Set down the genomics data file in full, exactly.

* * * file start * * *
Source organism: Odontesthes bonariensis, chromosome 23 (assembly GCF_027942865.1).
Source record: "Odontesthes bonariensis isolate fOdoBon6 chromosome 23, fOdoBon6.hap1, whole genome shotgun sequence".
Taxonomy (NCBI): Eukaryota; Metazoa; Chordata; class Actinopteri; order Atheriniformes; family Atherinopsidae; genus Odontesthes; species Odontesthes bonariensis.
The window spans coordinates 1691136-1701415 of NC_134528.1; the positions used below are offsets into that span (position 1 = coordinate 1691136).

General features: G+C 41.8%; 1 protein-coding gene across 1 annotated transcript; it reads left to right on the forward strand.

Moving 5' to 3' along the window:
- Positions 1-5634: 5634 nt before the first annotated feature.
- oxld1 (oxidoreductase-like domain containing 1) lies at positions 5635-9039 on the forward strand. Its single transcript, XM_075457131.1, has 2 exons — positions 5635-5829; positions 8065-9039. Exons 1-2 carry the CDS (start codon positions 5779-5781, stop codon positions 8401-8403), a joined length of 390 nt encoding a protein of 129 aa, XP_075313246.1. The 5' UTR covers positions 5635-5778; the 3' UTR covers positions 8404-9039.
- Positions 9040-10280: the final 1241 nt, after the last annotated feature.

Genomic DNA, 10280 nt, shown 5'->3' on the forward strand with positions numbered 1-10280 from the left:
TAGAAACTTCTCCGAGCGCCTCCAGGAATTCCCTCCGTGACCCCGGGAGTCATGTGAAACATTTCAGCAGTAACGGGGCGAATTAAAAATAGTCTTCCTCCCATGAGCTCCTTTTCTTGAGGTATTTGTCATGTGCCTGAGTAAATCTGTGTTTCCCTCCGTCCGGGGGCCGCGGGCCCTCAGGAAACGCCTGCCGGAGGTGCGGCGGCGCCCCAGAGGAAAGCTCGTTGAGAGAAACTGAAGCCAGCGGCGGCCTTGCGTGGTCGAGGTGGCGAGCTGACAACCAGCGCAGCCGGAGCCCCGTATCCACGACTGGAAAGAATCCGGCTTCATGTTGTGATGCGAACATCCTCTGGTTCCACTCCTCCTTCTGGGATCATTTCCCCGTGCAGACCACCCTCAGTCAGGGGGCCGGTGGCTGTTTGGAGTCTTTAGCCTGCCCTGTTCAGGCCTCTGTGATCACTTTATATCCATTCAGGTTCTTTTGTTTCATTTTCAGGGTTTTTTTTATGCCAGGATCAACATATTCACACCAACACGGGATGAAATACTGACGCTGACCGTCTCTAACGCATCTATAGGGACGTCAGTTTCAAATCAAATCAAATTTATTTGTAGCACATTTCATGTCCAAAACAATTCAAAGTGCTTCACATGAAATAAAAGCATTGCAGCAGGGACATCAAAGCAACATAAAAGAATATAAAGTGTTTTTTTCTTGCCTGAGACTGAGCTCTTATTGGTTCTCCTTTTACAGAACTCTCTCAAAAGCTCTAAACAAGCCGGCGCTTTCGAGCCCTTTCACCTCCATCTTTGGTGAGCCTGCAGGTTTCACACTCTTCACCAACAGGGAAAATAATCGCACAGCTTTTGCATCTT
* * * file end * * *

Source organism: Odontesthes bonariensis, chromosome 23 (assembly GCF_027942865.1).
Source record: "Odontesthes bonariensis isolate fOdoBon6 chromosome 23, fOdoBon6.hap1, whole genome shotgun sequence".
Taxonomy (NCBI): Eukaryota; Metazoa; Chordata; class Actinopteri; order Atheriniformes; family Atherinopsidae; genus Odontesthes; species Odontesthes bonariensis.
The window spans coordinates 1691136-1701415 of NC_134528.1; the positions used below are offsets into that span (position 1 = coordinate 1691136).

General features: G+C 41.8%; 1 protein-coding gene across 1 annotated transcript; it reads left to right on the forward strand.

Moving 5' to 3' along the window:
- Positions 1-5634: 5634 nt before the first annotated feature.
- oxld1 (oxidoreductase-like domain containing 1) lies at positions 5635-9039 on the forward strand. Its single transcript, XM_075457131.1, has 2 exons — positions 5635-5829; positions 8065-9039. Exons 1-2 carry the CDS (start codon positions 5779-5781, stop codon positions 8401-8403), a joined length of 390 nt encoding a protein of 129 aa, XP_075313246.1. The 5' UTR covers positions 5635-5778; the 3' UTR covers positions 8404-9039.
- Positions 9040-10280: the final 1241 nt, after the last annotated feature.

Genomic DNA, 10280 nt, shown 5'->3' on the forward strand with positions numbered 1-10280 from the left:
TAGAAACTTCTCCGAGCGCCTCCAGGAATTCCCTCCGTGACCCCGGGAGTCATGTGAAACATTTCAGCAGTAACGGGGCGAATTAAAAATAGTCTTCCTCCCATGAGCTCCTTTTCTTGAGGTATTTGTCATGTGCCTGAGTAAATCTGTGTTTCCCTCCGTCCGGGGGCCGCGGGCCCTCAGGAAACGCCTGCCGGAGGTGCGGCGGCGCCCCAGAGGAAAGCTCGTTGAGAGAAACTGAAGCCAGCGGCGGCCTTGCGTGGTCGAGGTGGCGAGCTGACAACCAGCGCAGCCGGAGCCCCGTATCCACGACTGGAAAGAATCCGGCTTCATGTTGTGATGCGAACATCCTCTGGTTCCACTCCTCCTTCTGGGATCATTTCCCCGTGCAGACCACCCTCAGTCAGGGGGCCGGTGGCTGTTTGGAGTCTTTAGCCTGCCCTGTTCAGGCCTCTGTGATCACTTTATATCCATTCAGGTTCTTTTGTTTCATTTTCAGGGTTTTTTTTATGCCAGGATCAACATATTCACACCAACACGGGATGAAATACTGACGCTGACCGTCTCTAACGCATCTATAGGGACGTCAGTTTCAAATCAAATCAAATTTATTTGTAGCACATTTCATGTCCAAAACAATTCAAAGTGCTTCACATGAAATAAAAGCATTGCAGCAGGGACATCAAAGCAACATAAAAGAATATAAAGTGTTTTTTTCTTGCCTGAGACTGAGCTCTTATTGGTTCTCCTTTTACAGAACTCTCTCAAAAGCTCTAAACAAGCCGGCGCTTTCGAGCCCTTTCACCTCCATCTTTGGTGAGCCTGCAGGTTTCACACTCTTCACCAACAGGGAAAATAATCGCACAGCTTTTGCATCTT